Create a set of parameters to be passed to the target method and specify their values.
Depending on the chosen request method, you can create a list of parameters in two ways:
GETrequests, specify the parameters to be passed as a query string inside the URL. Use the Request Parameters pane. By default, the pane shows an empty list with one line.
- To add a parameter, click Add , then specify the name of the parameter in the Name text box and the value of the parameter in the Value drop-down list.
- To delete a parameter from the list, select it and click Remove .
- To suppress sending the specified query string parameters and disable the controls in the Request Parameters pane, press the Don't send anything toggle button .
To have the parameters passed to the target method inside a request message body,
use the Request Body pane or have them inserted in the request from a local file.
The Request Body pane is disabled when the
OPTIONSrequest method is selected.
- To specify the parameters explicitly, choose the Text option and type the parameters and values in the text box.
- To have the parameters inserted from a text file, choose the File contents option and specify the file location in the File to send field.
- To have a binary file converted and sent in the request, choose the File upload(multipart/form-data) option and specify the file location in the File to send field.
To submit a request to the server, click the Submit request button .
Note that the server may lack certificate, or be untrusted.
Viewing and analyzing responses from Web services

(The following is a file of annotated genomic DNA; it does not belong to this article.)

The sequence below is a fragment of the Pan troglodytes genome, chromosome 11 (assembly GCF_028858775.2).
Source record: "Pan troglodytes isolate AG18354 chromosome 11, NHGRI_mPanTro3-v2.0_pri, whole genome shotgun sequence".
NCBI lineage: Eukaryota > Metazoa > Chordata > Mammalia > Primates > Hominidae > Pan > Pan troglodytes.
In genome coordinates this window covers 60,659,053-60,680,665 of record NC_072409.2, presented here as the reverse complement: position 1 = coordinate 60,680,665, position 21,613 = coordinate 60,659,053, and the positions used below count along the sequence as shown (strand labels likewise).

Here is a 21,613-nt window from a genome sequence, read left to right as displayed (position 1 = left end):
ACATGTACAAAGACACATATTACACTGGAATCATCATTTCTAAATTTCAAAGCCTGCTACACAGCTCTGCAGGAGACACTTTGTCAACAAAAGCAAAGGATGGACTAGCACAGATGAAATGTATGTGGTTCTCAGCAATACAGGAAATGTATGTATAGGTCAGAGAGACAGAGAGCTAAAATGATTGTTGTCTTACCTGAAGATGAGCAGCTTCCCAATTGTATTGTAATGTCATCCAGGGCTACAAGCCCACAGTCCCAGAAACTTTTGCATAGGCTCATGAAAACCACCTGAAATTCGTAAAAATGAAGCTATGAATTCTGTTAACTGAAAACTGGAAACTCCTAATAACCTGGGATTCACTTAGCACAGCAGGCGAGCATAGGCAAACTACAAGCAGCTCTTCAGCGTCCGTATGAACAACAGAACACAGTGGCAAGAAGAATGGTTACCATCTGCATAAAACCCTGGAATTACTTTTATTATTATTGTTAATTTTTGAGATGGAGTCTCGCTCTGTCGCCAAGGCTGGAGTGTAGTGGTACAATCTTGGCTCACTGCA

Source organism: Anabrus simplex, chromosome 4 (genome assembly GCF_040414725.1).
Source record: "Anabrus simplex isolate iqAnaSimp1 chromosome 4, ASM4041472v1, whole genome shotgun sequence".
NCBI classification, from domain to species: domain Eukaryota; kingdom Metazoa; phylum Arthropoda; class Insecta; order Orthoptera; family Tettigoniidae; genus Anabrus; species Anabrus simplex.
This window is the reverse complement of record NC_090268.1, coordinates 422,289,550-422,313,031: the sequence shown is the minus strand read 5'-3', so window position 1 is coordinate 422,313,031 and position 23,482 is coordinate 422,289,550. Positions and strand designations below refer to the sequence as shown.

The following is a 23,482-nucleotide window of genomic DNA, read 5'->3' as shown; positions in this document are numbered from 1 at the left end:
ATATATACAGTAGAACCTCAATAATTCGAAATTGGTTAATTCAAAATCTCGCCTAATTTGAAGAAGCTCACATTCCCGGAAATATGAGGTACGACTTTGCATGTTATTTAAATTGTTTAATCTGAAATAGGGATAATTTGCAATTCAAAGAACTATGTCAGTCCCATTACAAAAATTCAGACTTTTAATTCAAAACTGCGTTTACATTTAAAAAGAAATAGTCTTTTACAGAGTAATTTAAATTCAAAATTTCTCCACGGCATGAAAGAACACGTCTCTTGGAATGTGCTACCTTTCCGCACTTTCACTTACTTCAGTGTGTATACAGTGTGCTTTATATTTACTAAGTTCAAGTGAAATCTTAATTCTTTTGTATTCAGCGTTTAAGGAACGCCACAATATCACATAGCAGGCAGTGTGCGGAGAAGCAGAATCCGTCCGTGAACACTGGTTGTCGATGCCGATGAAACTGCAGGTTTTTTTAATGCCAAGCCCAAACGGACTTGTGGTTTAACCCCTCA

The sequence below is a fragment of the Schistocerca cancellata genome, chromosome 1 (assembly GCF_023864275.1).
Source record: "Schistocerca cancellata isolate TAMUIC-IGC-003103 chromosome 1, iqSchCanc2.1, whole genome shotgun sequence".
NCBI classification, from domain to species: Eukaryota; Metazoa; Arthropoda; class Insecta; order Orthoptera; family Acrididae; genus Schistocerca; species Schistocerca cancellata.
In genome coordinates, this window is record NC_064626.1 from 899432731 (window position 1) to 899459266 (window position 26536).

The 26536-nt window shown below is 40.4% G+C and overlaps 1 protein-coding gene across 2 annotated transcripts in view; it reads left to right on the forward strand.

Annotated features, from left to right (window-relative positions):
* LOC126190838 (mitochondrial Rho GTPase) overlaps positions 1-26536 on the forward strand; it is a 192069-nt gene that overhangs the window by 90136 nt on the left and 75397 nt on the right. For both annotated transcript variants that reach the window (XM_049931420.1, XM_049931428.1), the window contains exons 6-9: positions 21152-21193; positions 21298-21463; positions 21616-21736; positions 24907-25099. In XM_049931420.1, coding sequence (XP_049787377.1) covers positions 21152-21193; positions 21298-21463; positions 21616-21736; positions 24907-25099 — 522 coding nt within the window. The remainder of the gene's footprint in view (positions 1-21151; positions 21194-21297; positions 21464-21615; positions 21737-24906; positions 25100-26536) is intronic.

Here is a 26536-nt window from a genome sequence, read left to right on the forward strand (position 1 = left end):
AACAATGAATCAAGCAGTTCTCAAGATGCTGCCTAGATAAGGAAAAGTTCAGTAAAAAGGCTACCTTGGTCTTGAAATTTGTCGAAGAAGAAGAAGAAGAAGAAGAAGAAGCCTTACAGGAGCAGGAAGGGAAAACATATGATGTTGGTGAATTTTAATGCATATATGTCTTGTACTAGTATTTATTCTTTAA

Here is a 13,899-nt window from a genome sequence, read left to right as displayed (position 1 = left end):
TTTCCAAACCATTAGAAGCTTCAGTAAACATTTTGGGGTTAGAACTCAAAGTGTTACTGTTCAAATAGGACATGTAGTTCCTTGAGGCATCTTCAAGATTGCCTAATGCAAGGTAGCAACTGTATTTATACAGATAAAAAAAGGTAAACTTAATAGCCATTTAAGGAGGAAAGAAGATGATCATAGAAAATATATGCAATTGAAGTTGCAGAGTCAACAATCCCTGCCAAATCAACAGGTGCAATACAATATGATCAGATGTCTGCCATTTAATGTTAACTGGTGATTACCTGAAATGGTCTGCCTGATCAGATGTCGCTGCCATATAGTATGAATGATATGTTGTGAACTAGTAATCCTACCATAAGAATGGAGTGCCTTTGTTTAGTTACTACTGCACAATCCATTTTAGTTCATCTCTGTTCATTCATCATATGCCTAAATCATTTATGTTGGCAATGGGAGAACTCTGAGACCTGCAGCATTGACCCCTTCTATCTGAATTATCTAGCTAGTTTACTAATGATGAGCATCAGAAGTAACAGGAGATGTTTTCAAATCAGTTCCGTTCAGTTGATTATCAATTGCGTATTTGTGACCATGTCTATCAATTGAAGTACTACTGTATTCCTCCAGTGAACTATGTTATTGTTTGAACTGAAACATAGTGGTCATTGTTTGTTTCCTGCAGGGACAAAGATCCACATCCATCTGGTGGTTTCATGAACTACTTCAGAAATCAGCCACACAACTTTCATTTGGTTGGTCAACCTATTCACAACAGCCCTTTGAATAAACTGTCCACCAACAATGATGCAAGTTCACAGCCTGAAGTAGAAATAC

To view and analyze responses from a Web service
- To view the response to the server request, switch to the Response tab. The tab is opened automatically when a response is received. By default, the server response is shown in the format, specified in the request header through the content-type field.
- To have the response converted into another format and opened in a separate tab in the editor, use the View as HTML , View as XTML , or View as JSON buttons.
- To view the technical data provided in the header of a Web service response, switch to the Response Headers tab.
Working with cookies
Using the dedicated Cookies tab, you can create, save, edit, and remove cookies, both received through responses and created manually. The name and value of a cookie is automatically included in each request to the URL address that matches the domain and path specified for the cookie, provided that the expiry date has not been reached.
The tab shows a list of all currently available cookies that you received through responses or created manually. The cookies are shown in the order they were added to the list. When you click a cookie, its details become editable and are displayed in text boxes. See REST Client Tool Window for details.
- No specific steps are required to save a cookie received through a response, all the cookies received from servers are saved automatically. To edit a received cookie, click the row with the cookie in the list and update the details that are now shown in editable text boxes.
- To create a cookie manually, click and specify the following:
- To remove a cookie from the list, select the row with the cookie and click .
Configuring Proxy settings
To configure Proxy settings, follow these steps
- Click the Configure HTTP Proxy icon .
- In the Proxy dialog that opens, specify the following:
During a WebStorm session, WebStorm keeps track or requests and you can run any previously executed request. You can also save the settings of a request in an XML file so they are available in another WebStorm session. When necessary, you can retrieve the saved settings and run the request again.